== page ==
Posts tagged ‘learning to draw’


The Scribbles: Inspiring Kids to Draw

Rebecca and James McDonald

This is a charming black and white book that encourages children to learn to draw. Many children feel frustrated because they lack an artistic flair. Readers are introduced to three-line drawings dubbed The Scribbles. Anyone who came across the page thought them a bunch of scribblers. One day a child came along and said hello. The child saw the great potential that each of the scribbles might be. This child could see a sun, a mountain and a tree possibility within their lines. The child was just beginning to learn to draw, but he persisted until he created a sun and a mountain. But when the child approached the third scribble, he became frustrated and disheartened. It was The Scribbles turn to encourage and motivate the child to continue until he succeeded. Soon the child was pushing himself to more complicated drawings.

I like the author’s message that there is potential to succeed if a child has the courage to persist. The amount of talent is not nearly as important as the determination to succeed. Recommended especially for preschoolers and primary grade children as a motivational tool.

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Drawing for Beginners: From Dot to Drawing Shapes and Forms

Written by Renee B. Williams


This author has a passion for explaining how to do things, and she displays a definite talent in this area. Adults who have always wanted to learn how to draw or those interested in helping children learn will find value in this book. The step by step approach laid out in the Table of Contents sets the tone for this book of approximately fifty pages.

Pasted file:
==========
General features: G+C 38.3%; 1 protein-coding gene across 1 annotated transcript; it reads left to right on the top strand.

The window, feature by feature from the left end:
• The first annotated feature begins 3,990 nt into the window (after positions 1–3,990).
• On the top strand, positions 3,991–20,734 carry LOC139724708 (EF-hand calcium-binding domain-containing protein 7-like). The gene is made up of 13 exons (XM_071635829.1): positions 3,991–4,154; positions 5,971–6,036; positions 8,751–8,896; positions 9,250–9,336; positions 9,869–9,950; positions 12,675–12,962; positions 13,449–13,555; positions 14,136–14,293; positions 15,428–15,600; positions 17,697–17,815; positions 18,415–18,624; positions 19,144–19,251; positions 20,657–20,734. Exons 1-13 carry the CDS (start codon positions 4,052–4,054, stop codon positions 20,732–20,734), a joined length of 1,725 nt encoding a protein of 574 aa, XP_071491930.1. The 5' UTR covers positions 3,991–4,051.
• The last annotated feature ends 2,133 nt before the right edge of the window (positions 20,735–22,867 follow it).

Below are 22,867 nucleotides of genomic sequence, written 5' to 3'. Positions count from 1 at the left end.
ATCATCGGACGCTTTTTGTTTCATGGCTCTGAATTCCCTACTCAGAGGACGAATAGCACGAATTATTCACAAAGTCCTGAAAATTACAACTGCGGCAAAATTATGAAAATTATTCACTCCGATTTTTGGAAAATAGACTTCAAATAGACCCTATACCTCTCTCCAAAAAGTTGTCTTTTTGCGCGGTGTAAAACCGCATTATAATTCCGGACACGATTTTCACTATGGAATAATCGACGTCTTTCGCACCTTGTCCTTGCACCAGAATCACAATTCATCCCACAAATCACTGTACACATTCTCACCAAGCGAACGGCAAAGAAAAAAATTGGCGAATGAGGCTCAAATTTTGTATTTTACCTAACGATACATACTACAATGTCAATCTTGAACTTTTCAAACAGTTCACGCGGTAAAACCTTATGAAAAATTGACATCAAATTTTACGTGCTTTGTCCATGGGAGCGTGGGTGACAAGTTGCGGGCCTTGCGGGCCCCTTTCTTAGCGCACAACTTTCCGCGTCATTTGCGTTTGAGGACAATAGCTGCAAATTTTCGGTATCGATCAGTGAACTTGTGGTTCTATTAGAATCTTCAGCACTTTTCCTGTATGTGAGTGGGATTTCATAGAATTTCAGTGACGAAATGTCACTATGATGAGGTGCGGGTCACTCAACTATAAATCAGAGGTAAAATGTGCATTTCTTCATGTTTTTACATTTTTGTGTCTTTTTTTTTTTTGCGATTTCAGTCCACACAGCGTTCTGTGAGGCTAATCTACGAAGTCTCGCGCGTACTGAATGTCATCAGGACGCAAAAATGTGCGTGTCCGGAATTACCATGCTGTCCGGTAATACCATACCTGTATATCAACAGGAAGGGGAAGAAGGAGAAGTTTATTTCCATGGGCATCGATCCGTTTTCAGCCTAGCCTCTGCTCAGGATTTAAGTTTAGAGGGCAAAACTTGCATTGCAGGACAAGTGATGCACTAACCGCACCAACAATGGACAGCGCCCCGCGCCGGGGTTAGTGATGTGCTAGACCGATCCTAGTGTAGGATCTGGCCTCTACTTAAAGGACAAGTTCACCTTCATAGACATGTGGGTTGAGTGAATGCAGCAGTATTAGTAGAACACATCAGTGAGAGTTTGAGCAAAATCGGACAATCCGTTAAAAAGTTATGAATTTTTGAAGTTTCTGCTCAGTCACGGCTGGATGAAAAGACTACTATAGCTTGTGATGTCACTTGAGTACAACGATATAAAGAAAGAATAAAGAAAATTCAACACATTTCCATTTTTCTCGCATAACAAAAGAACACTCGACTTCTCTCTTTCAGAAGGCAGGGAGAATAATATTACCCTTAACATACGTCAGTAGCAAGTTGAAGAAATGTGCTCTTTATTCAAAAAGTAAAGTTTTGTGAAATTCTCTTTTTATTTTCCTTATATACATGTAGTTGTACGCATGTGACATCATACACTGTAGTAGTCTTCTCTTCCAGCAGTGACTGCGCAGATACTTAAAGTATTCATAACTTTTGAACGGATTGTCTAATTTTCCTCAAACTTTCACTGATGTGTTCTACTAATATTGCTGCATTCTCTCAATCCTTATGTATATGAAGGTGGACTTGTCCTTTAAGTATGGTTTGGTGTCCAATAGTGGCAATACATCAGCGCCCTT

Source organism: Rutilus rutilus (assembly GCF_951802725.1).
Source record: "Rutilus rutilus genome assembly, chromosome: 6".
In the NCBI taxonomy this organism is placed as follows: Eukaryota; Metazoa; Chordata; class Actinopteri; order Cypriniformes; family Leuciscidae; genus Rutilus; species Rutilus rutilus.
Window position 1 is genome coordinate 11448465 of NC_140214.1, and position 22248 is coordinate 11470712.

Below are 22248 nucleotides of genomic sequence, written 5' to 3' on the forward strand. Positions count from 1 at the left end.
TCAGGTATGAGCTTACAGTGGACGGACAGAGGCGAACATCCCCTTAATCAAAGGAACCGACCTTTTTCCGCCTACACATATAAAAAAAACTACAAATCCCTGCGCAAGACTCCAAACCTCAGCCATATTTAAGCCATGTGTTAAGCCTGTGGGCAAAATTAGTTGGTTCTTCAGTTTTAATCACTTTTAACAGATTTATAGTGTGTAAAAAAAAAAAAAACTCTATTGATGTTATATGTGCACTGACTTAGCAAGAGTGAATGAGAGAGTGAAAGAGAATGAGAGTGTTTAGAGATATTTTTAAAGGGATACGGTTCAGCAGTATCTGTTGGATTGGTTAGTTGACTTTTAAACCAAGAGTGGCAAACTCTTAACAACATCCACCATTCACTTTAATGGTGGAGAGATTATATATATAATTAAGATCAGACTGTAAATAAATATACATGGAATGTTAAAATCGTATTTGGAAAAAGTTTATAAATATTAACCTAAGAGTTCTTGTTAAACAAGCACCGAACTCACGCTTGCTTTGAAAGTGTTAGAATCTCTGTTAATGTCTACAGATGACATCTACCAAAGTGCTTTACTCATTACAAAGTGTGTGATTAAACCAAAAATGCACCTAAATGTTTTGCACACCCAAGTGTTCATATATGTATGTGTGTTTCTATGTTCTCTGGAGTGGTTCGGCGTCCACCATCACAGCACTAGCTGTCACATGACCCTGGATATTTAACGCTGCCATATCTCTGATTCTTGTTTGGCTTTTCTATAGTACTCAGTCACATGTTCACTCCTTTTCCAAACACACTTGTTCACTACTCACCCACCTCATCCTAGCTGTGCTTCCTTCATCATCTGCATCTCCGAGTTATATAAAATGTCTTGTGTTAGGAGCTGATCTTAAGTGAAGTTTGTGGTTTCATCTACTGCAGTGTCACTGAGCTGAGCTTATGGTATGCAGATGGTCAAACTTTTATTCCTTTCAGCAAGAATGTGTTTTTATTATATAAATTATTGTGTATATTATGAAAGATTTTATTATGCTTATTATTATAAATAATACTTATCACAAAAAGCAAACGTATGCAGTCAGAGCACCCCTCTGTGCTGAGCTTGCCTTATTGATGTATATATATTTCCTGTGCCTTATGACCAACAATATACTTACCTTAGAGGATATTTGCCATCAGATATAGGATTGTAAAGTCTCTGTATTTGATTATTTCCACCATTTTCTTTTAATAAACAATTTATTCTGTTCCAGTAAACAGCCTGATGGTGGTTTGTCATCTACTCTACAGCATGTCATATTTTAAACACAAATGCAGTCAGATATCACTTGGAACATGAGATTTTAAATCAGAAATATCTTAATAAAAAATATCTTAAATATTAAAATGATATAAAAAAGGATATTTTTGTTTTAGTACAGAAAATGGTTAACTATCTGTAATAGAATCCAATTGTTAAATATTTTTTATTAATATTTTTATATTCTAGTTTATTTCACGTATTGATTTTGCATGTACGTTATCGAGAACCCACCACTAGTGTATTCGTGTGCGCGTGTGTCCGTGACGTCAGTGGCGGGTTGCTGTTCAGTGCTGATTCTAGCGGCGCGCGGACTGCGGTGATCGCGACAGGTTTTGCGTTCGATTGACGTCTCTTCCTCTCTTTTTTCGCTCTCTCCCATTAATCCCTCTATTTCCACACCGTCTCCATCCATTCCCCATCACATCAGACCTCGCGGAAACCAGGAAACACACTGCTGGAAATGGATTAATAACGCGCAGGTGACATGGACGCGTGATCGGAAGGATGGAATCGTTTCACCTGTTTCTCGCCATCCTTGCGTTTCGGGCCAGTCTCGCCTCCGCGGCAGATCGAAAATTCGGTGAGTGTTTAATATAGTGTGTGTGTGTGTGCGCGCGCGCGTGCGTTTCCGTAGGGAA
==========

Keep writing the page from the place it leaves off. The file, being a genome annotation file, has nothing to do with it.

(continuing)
Williams tells her readers that drawing begins with a dot, then connecting the dots and proceeding to lines. She encourages us to surprise ourselves by allowing ourselves to scribble. Later we can train our eyes to see shapes in the objects around us. I found the section on artist tools helpful. Williams explains the need for an artistic pencil, erasers, sharpeners and the importance of using drawing paper with the proper weight. She cautions the budding artist not to draw from memory, train your eyes and always keep a drawing pad near you. The section on mistakes to avoid includes not throwing away your drawings and not to be afraid of darker values or outlines. As you become more proficient you can learn more about three dimensional forms as well as light and shadows. Drawing can be a fun activity; you do not need to possess great talent. It is a wonderful way to connect to the world and release your frustrations.

I highly recommend this book to anyone who has an interest in learning to draw or to understand the basic elements of drawing Children ages ten and up should be able to handle the text independently or the book can be used as a joint adult and child teaching tool.

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